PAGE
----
March 8, 1999. Highlights of a report released today are given in this press release:

According to a new report issued today by the Fiscal Policy Institute, New York State’s economy is not working for low-income working families. The new study, Working but Poor in New York: Improving the Economic Situation of a Hard-Working but Ignored Population, found that more than one million New Yorkers live below the poverty level despite the fact that they are members of households with at least one worker. Even more shocking is the finding that more than a third of the state’s poor families with children were poor despite having a parent who worked full-time, year-round.

The poverty rate of these families is not high because of low or reduced work effort. While nationwide the poverty rate of poor working families with children grew by 13% between the late-1980s and the mid-1990s, in New York the poverty rate for such families increased at four times that rate or 52%. In the mid-1990s, one quarter of a million New York families with children were poor despite work. This was an increase of 115,000 since the late-1970s.

  • In more than half (52%) of all poor families with children at least one person worked.
  • More than one half million (531,000) children, or 39% of all poor children, lived in a family with at least one worker.

The workers in New York’s poor families were much more than casual participants in the labor force. The report shows that the individuals in these families worked most months of the year and that those who worked less than full-time, year-round would have preferred to work more. The facts are:

  • More than a third (36.9%) of New York’s working poor families with children had at least one worker who worked full-time year-round.
  • Another 45.6% of such families had workers who worked less than full-time, year-round for economic reasons beyond their control.
  • On average, workers in working poor families with children worked 39 weeks per year.

The demographics of New York’s working poor defy common stereotypes. The working poor are not all young, poorly educated, single parents who do not have the skills to make a decent living. In fact, only a minority of working poor families fit that description.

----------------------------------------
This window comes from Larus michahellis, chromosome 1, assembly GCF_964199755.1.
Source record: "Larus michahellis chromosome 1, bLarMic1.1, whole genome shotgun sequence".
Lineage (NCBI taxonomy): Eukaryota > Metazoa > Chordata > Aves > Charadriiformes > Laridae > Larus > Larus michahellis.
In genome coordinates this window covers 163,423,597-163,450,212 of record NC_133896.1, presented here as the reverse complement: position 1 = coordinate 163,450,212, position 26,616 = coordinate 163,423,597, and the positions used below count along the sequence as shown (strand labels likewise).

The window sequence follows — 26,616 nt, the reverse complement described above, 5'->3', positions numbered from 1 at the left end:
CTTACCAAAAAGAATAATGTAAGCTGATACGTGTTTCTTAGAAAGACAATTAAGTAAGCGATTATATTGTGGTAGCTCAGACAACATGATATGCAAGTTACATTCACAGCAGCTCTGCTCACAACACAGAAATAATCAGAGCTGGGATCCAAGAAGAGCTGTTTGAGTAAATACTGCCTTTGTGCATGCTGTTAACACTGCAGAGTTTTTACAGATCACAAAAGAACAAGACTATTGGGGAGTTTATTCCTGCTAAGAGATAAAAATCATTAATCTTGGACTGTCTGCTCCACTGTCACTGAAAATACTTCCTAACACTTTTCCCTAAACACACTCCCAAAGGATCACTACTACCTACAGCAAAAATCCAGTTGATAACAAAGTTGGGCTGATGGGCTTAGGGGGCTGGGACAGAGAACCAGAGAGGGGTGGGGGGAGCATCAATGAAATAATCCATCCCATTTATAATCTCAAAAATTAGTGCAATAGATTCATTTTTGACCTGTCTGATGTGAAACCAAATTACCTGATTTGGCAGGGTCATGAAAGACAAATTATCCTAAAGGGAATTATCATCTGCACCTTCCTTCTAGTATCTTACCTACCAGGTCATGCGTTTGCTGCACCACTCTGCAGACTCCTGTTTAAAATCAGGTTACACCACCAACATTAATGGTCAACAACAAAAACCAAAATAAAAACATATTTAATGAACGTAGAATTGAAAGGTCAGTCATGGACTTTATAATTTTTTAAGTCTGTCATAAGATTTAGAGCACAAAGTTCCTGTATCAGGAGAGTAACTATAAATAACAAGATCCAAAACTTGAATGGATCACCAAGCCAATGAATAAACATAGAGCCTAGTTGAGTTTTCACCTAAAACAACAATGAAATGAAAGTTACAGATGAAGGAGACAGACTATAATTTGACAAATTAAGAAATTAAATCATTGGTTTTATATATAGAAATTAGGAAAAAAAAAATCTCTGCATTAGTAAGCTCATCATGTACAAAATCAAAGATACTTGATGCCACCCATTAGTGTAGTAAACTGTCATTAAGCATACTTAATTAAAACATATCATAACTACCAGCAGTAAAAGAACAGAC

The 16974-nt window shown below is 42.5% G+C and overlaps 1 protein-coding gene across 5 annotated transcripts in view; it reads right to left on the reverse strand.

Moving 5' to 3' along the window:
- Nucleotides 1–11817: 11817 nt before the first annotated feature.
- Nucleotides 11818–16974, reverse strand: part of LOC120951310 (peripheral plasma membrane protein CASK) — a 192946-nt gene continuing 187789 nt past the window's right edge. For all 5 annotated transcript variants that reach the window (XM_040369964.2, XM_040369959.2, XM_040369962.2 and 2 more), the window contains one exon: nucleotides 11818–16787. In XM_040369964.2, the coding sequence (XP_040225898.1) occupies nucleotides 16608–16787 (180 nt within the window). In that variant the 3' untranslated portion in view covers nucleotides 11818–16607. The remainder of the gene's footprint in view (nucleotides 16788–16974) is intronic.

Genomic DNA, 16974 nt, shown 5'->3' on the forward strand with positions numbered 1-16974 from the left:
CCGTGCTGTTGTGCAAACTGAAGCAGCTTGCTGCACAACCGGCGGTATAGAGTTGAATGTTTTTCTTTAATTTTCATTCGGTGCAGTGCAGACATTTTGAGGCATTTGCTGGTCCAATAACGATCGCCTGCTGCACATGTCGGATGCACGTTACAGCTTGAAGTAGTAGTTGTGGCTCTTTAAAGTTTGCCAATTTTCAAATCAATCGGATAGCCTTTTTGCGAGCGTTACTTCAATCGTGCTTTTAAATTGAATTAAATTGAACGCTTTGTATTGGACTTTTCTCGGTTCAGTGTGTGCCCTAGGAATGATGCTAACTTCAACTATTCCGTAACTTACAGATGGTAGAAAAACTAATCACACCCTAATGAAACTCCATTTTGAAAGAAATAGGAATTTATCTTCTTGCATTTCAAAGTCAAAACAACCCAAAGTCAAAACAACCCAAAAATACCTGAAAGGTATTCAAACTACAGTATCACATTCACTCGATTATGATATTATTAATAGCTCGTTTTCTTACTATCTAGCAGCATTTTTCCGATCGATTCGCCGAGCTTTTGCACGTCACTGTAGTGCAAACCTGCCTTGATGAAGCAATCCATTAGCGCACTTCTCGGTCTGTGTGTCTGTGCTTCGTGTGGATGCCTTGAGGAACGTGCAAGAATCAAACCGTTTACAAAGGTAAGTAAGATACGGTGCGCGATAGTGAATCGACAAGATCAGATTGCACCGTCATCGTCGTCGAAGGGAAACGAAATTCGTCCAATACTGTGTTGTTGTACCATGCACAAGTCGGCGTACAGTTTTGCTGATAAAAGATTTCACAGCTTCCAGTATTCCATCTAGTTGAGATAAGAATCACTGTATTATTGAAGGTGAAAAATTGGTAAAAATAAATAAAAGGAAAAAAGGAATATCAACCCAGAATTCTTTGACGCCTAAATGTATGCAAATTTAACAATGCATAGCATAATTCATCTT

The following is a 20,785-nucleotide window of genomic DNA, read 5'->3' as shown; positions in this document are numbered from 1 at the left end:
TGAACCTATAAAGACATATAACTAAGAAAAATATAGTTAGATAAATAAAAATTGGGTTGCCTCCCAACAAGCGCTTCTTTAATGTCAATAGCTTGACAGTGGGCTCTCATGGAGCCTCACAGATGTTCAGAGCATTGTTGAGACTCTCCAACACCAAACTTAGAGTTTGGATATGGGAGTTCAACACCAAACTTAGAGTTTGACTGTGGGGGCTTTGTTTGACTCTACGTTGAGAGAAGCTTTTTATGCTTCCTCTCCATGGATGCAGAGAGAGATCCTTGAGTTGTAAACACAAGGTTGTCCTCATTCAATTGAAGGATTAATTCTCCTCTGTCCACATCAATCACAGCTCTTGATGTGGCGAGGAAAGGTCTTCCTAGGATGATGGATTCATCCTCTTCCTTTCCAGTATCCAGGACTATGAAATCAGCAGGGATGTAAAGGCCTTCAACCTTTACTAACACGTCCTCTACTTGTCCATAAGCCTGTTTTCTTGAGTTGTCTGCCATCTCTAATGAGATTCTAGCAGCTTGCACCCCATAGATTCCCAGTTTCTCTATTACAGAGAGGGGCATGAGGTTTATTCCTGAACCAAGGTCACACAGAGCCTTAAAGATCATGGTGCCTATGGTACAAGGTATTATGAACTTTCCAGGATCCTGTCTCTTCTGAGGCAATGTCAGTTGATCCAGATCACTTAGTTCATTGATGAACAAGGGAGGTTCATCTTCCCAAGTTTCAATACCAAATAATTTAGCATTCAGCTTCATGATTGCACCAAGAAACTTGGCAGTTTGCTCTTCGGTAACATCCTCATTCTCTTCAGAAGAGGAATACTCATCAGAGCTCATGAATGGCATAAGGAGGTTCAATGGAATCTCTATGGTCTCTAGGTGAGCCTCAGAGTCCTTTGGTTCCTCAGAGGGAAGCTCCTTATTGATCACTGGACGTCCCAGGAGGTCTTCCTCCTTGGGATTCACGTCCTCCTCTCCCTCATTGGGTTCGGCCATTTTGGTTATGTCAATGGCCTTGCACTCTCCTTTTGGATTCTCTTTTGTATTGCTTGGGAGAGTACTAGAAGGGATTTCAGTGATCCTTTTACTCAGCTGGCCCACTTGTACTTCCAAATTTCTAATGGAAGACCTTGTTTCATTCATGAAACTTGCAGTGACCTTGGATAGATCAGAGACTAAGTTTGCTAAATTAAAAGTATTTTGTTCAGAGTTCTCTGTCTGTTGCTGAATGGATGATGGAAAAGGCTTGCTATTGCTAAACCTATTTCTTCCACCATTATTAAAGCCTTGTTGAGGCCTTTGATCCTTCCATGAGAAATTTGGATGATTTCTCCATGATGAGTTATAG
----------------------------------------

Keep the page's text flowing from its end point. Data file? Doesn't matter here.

• Only 46.4% of working poor families were headed by single parents.
  • 38.2% of working poor families were headed by non-Hispanic Whites.
  • 65.2% of family heads had at least a high school education.
  • 68.7% of family heads were in their prime working years, 25 to 44.

In addition to painting a picture of working poor families in New York and describing how the situation has changed over time, this report also outlines the factors that contribute to the problem of poverty despite work and discusses specific positive strategies design to make work pay. The report’s recommendations include:

  • Raising the minimum wage and indexing it to inflation,
  • Requiring firms that receive public contracts or public subsidies to pay their employees a living wage,
  • Making welfare reform work better by increasing the portion of earnings that a family can keep as it moves from welfare to work, establishing transitional employment programs, and making affordable transportation alternatives more readily available,
  • Making the unemployment insurance system a more effective safety net for low wage workers, expanding New York’s temporary disability insurance program to cover leaves taken under the federal Family and Medical Leave Act,
  • Expanding the federal and state Earned Income Tax Credits and the new federal child credit to ensure that working families do not live in poverty,
  • Increasing access to quality health care, particularly for low-income adults, and
  • Improving the availability of affordable and reliable child care.